Do your children bicker? Mine sure do. In fact, asking if they bicker is like asking if they breathe; it comes so naturally to them that some days it seems like a life-sustaining function. I try to remind myself that sibling rivalry, while not actually critical to survival, is at least a great teacher for kids, as they practice life skills like assertiveness, negotiation, and forgiveness.
Though I put great effort into not being a constant family mediator, one of the most effective lessons I was ever able to pass on mid-conflict was teaching my daughters the difference between disagreeing and arguing.
For more information on skills and strategies to help children express anger in assertive, relationship-enhancing ways, please check out my latest book, to be released this July: How to Be Angry: An Assertive Anger Expression Group Guide for Kids and Teens
Check out this post from Mom It Forward for strategies for enhancing your child’s emotional intelligence:
>“Conversations in the family is crucially important, and it doesn’t matter what they are about. There is nothing more important a parent can do than talk to their children.”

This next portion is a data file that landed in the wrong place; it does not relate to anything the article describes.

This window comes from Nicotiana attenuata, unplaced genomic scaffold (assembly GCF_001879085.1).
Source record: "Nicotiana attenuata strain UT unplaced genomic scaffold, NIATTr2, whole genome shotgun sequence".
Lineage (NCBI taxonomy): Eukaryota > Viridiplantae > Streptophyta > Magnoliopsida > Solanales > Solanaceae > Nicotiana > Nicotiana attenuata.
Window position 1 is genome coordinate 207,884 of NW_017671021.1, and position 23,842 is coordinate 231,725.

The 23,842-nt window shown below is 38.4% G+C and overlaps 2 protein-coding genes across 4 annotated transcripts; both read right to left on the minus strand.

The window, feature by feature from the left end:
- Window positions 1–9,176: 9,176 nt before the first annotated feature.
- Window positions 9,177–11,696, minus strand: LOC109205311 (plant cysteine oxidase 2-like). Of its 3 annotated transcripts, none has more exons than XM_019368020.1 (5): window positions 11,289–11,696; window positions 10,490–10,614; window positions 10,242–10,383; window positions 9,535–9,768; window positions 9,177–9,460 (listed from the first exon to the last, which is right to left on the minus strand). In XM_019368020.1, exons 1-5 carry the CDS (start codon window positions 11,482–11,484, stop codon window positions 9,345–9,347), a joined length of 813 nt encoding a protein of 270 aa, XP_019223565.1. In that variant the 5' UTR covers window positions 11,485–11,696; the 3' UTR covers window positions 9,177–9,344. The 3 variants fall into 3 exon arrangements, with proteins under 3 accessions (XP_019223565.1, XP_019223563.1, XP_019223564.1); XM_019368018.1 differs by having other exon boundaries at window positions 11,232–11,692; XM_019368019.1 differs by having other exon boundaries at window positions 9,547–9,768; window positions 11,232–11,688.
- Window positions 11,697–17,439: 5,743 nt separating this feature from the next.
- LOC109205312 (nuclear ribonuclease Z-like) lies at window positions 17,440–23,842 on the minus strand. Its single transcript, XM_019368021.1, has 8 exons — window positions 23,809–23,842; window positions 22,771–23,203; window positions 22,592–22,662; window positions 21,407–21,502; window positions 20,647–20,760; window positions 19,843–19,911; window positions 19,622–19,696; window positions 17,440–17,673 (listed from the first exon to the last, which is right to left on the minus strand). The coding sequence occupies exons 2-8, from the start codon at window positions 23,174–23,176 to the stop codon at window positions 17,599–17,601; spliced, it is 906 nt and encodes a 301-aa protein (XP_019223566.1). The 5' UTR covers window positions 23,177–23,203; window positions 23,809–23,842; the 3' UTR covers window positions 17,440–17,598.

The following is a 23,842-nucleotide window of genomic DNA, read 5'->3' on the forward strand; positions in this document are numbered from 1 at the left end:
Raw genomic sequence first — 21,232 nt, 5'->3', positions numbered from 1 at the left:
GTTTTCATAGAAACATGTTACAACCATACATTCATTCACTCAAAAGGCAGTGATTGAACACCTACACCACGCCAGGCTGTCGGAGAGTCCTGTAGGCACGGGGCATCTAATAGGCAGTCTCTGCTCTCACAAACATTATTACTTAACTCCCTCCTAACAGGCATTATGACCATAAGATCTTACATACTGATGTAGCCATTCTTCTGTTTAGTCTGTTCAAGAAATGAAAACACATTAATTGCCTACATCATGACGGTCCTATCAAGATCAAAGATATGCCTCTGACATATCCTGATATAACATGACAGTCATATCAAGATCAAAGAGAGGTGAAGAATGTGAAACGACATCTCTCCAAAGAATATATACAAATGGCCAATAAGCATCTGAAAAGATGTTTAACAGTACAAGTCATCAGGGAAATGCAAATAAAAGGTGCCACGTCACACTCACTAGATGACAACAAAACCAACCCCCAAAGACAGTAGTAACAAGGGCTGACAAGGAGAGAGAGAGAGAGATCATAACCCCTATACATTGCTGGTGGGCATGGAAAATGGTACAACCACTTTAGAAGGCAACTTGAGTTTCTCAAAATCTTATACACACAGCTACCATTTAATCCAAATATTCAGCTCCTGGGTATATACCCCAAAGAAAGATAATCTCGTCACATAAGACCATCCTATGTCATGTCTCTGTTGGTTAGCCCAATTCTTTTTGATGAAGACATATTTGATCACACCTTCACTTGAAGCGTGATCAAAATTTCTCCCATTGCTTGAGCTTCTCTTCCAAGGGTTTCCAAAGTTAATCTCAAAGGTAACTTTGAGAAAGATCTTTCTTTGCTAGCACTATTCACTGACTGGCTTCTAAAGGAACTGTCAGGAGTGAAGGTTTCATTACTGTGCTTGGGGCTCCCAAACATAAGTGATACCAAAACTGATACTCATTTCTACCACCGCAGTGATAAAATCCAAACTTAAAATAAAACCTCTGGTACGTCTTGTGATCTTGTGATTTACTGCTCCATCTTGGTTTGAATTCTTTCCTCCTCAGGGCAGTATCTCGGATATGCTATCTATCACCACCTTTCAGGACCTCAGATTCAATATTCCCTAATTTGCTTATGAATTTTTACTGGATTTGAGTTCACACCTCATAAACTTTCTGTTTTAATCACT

Read on for a great article about the benefits of sibling rivalry by researcher, Claire Hughes, recently published in the Times, London.
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>My husband and kids have been telling me about the Diary of a Wimpy Kid books and movie for months now, but it took a suggestion from an LSCI co-worker to get me to rent the just-released DVD. The film was a huge hit with my 7-year old, not to mention chock-full of examples of passive aggressive behavior.
The scenes between older brother, Roderick, and the main character, Greg are prime examples of passive aggression between siblings. From the opening scene, where Roderick sets Greg up to awaken at 4am for the first day of school (an entire week before school starts!) to Greg getting his own passive aggressive revenge by putting Roderick’s forbidden “girly” magazine into the hands of their baby brother (for which Roderick is grounded for 4 weeks and loses driving privileges), both brothers have the angriest of smiles and the most hilariously hostile sibling relationship.
Have you seen the film or read the books yet? Does your relationship with your own sibling resemble the passive aggression between Roderick and Greg?
Thanks, Suzanne, for the movie recommendation!
>Some of the most magical moments for any family involve the arrival of a newborn sibling. There is joy in the new birth and excitement over the possibilities of this young life. The former “babies” of the household elevate their status overnight to become “big” brothers or sisters. The luckiest ones may even score a larger bed or bigger bedroom in the process. Yes, there are many wonderful changes that come when a new baby enters a family, but sometimes the adjustment period holds some rough edges for the littlest of family members.
The following tips are offered to help your older child(ren) transition well to your expanding family:
Set clear expectations